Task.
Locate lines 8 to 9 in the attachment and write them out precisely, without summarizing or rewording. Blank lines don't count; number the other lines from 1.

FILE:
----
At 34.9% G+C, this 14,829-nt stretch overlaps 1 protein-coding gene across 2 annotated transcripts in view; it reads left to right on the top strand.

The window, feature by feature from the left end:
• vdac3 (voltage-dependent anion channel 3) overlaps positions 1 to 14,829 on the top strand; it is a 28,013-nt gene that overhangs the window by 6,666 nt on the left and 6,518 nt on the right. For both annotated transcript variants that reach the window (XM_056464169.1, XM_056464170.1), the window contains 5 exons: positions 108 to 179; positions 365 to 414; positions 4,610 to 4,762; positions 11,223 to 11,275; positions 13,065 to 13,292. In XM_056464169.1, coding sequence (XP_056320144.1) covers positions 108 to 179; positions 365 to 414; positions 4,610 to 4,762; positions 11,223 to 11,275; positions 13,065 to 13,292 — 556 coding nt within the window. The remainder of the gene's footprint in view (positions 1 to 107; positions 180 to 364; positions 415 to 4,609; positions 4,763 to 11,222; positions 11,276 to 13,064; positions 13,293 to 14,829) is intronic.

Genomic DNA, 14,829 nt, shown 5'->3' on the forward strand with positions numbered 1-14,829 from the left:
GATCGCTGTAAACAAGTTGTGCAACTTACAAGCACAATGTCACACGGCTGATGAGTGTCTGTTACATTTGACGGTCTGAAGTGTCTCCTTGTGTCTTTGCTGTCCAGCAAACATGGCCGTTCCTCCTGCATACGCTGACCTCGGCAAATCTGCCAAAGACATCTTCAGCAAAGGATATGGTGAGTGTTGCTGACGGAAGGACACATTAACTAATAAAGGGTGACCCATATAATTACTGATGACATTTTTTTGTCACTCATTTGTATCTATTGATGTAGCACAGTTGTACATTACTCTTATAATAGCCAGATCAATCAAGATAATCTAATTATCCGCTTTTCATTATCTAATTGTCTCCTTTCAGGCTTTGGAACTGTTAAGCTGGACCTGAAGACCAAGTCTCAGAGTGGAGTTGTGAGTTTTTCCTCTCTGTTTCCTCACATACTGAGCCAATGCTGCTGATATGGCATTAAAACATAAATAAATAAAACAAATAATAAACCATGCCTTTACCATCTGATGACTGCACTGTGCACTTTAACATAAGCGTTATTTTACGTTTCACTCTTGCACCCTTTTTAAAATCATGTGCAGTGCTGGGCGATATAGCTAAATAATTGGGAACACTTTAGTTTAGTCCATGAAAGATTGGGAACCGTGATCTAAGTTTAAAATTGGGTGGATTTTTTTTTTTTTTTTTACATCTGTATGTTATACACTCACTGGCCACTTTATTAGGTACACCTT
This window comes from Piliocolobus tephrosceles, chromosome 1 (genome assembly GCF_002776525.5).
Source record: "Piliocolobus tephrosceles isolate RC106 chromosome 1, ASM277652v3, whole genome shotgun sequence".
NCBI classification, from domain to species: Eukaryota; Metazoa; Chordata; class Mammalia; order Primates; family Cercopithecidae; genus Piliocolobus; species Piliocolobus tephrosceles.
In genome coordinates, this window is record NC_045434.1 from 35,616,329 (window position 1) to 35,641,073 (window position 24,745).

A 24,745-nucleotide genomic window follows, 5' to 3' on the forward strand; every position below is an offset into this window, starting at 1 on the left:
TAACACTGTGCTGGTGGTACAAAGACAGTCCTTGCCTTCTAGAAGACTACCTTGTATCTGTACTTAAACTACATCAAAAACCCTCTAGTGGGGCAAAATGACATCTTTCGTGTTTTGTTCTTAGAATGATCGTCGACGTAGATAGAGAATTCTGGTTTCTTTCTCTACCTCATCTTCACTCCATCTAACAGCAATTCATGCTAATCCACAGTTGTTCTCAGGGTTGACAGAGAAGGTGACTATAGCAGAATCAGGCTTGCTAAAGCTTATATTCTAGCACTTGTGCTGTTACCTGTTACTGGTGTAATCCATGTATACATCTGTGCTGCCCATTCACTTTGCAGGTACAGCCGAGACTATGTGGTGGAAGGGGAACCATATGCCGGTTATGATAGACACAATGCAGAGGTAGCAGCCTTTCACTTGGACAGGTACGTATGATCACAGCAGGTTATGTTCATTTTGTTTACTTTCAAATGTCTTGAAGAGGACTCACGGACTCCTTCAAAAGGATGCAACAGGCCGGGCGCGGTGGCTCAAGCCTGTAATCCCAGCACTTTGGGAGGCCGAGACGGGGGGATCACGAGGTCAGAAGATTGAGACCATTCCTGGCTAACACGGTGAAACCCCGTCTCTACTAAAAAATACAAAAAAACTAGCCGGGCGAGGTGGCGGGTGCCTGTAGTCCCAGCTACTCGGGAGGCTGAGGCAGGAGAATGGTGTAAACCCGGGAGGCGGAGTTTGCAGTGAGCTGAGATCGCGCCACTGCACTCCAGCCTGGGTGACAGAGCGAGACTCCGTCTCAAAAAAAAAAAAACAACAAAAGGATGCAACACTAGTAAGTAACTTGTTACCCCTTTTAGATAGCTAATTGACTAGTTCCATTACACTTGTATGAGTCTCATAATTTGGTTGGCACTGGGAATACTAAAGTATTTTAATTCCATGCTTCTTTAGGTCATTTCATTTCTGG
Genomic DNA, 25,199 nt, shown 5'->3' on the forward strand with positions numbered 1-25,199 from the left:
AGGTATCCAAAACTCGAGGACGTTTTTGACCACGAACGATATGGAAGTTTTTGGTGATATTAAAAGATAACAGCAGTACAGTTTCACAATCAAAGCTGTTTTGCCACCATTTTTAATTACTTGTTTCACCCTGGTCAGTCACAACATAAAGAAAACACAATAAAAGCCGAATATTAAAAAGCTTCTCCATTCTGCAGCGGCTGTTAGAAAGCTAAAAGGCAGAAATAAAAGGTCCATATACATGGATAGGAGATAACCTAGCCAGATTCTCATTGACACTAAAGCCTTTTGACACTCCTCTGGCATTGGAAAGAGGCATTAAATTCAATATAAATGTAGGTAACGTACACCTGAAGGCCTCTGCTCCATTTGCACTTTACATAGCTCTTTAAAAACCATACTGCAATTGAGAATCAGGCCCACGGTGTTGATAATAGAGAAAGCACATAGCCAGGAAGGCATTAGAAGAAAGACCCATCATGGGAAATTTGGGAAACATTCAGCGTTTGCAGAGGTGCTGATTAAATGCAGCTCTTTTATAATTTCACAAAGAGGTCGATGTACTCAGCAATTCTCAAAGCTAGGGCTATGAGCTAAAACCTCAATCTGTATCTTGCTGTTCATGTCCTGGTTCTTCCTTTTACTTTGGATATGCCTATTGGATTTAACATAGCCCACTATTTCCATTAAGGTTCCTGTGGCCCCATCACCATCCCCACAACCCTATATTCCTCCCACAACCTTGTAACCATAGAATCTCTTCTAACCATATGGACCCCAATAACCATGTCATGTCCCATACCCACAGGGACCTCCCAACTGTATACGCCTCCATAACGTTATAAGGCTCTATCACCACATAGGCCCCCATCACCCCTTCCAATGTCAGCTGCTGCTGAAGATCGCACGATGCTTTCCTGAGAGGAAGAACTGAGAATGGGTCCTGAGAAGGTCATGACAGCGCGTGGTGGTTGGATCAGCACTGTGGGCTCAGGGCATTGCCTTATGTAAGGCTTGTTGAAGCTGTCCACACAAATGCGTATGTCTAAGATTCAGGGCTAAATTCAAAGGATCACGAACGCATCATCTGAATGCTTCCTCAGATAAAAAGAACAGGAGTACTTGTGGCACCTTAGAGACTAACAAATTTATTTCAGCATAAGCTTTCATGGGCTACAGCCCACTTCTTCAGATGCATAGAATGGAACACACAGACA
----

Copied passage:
NCBI classification, from domain to species: Eukaryota; Metazoa; Chordata; class Mammalia; order Primates; family Cercopithecidae; genus Piliocolobus; species Piliocolobus tephrosceles.
In genome coordinates, this window is record NC_045434.1 from 35,616,329 (window position 1) to 35,641,073 (window position 24,745).